In a landmark ruling, the country's national electricity regulator has permitted Adani Power to charge a compensatory tariff to offset rising costs of coal imports for its Mundra power plant whose operations were imperilled by erratic domestic fuel supplies.
While the move will allow utilities to pass on costs through higher tariffs it could trigger a backlash too.
The Central Electricity Regulatory Commission (CERC) has allowed Adani Power to charge "compensatory" tariffs for electricity from its Mundra plant in Gujarat, until supply conditions improve. In other words, it has upheld Adani Power's right to recover additional fuel costs arising from the recent hike in Indonesian coal price from those who buy electricity from its Mundra project. However, the authority has stayed away from recommending what the exact hike should be.
The regulator said Adani should be allowed such a tariff, citing the "unforeseen" events of the rising cost of imported coal from Indonesia, coupled with the shortages of domestic supplies from the state-run Coal India Ltd.
"As and when the hardship is removed or lessened, the compensatory tariff should be revised or withdrawn," the regulator said in an order, adding that a committee should be set up to establish the amount of the tariff.
It did not say how long the provision for higher tariffs would run, but added that the supply problem was a "temporary phenomenon and is likely to be stabilized after some time".
According to a CLSA sales note, the "compensatory tariff" is positive for Adani Power and Tata Power. The latter offers decent trading upside from current levels, it said.
The order would set a legal precedent for other companies facing issues of fuel shortage and increased costs. Companies such as Adani Power, Tata Power and Reliance Power bought coal mines in Indonesia to feed their plants. But coal imports became expensive for the firms when the Indonesian government last year started levying higher royalty and income tax.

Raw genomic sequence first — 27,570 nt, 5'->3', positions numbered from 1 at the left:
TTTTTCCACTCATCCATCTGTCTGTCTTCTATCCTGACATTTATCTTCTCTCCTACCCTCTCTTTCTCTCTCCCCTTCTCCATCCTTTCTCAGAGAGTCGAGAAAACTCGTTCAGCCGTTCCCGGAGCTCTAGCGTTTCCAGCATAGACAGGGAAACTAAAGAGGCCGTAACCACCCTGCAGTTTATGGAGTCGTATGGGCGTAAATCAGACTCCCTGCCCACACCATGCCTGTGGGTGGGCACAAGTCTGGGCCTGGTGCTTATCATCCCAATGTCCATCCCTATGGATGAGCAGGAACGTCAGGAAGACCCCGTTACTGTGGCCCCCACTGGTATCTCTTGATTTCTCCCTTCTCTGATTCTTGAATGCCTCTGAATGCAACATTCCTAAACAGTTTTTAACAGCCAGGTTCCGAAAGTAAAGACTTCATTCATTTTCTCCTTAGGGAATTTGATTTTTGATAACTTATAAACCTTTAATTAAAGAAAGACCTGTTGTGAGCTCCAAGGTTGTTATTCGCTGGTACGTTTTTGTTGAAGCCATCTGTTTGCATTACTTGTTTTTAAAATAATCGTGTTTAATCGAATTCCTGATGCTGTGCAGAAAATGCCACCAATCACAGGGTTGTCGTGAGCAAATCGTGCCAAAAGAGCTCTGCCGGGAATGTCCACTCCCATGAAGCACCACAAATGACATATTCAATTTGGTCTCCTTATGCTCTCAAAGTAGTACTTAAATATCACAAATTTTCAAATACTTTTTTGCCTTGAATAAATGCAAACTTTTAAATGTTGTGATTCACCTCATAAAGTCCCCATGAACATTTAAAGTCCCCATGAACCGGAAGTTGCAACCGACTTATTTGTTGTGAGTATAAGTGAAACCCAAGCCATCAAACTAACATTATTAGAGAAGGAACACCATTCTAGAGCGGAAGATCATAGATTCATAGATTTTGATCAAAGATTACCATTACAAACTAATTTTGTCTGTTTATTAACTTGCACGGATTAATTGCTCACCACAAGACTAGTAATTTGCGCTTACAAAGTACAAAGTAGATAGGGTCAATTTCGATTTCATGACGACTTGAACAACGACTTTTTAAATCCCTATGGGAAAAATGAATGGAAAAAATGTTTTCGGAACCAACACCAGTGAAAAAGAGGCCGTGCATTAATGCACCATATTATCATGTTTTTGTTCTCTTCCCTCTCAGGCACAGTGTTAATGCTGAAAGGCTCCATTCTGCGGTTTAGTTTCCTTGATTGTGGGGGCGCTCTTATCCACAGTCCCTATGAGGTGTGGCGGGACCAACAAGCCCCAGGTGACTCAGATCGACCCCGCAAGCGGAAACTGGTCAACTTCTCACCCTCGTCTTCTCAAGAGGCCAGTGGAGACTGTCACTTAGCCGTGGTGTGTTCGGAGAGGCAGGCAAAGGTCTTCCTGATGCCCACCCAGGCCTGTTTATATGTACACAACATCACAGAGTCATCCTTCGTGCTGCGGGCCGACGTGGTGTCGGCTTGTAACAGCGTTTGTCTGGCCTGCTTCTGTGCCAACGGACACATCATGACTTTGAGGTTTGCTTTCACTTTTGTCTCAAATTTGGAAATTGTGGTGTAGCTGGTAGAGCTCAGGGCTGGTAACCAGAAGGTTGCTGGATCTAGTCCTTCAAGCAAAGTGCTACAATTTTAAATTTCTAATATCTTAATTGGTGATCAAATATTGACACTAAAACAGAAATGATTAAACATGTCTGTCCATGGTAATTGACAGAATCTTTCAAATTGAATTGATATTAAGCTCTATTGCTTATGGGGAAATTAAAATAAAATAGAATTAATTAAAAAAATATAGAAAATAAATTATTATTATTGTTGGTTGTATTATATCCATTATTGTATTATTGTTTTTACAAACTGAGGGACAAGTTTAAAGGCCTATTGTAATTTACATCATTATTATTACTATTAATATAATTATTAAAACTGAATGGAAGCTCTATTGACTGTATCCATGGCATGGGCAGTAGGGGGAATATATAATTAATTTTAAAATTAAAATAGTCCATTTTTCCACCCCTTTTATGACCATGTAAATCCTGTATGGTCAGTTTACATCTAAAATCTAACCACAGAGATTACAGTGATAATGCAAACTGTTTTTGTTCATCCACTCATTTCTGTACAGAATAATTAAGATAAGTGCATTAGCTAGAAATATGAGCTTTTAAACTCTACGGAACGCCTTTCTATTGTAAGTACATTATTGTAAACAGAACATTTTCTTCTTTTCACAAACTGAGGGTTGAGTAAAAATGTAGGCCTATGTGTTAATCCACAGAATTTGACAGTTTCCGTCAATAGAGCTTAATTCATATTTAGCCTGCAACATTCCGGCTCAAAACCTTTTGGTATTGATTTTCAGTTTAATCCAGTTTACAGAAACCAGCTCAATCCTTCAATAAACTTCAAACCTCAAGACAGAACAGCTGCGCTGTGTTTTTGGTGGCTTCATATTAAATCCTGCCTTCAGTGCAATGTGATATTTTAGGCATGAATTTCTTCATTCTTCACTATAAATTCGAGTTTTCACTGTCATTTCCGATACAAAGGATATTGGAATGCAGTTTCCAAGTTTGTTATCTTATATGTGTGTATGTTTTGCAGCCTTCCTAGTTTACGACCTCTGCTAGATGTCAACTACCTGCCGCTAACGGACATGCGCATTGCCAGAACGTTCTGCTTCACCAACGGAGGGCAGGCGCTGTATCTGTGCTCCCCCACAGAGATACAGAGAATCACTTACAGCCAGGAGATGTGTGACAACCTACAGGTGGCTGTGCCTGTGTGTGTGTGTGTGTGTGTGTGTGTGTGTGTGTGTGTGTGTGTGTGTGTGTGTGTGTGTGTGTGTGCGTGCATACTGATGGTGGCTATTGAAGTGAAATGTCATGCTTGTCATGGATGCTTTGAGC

India's power sector has struggled with domestic coal shortages and has become increasingly reliant on costlier imports to meet the country's rapidly growing energy needs. The order opens the door to compensation for other power projects that have run into similar problems due to a seemingly unexpected turn of circumstances, especially with respect to fuel costs. It is also a a boost for investor confidence, as it sets at rest the industry's apprehension the government might not allow post-bid changes in contract conditions.
Adani Power shares ended up 9 percent.
A decision on similar cases filed by Tata and Reliance Power could be taken within 10 days or so, S. Jayaraman, a CERC official, told CNBC-TV 18.
However, the court ruling implies power costs will rise as discoms in Haryana and Gujarat will have to shell out an additional R1,200 crore per annum if the CERC order is implemented and the tariffs so revised. This extra cost will ultimately be passed on to the retail consumers in these states. Haryana's state power regulator has already allowed up to 15 per cent increase in power tariff for the current financial year.
According to a report in Mint, the additional cost for the Haryana and Gujarat tariffs on account of imported coal is 64 paise and Rs.1.11 per unit, respectively, in the first year of supply. Quoting a Gujarat Electricity Regulatory Commission official, who requested anonymity, Mint said that for the hike of about Rs.1.11 per unit sought by Adani Power in Gujarat, consumers in the state will have to shell out around 20 paise more per unit.
But with consumers refusing to pay bills in several parts of the country, the scope of litigation is high.
With inputs from Reuters
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Updated Date: Dec 20, 2014 18:28:23 IST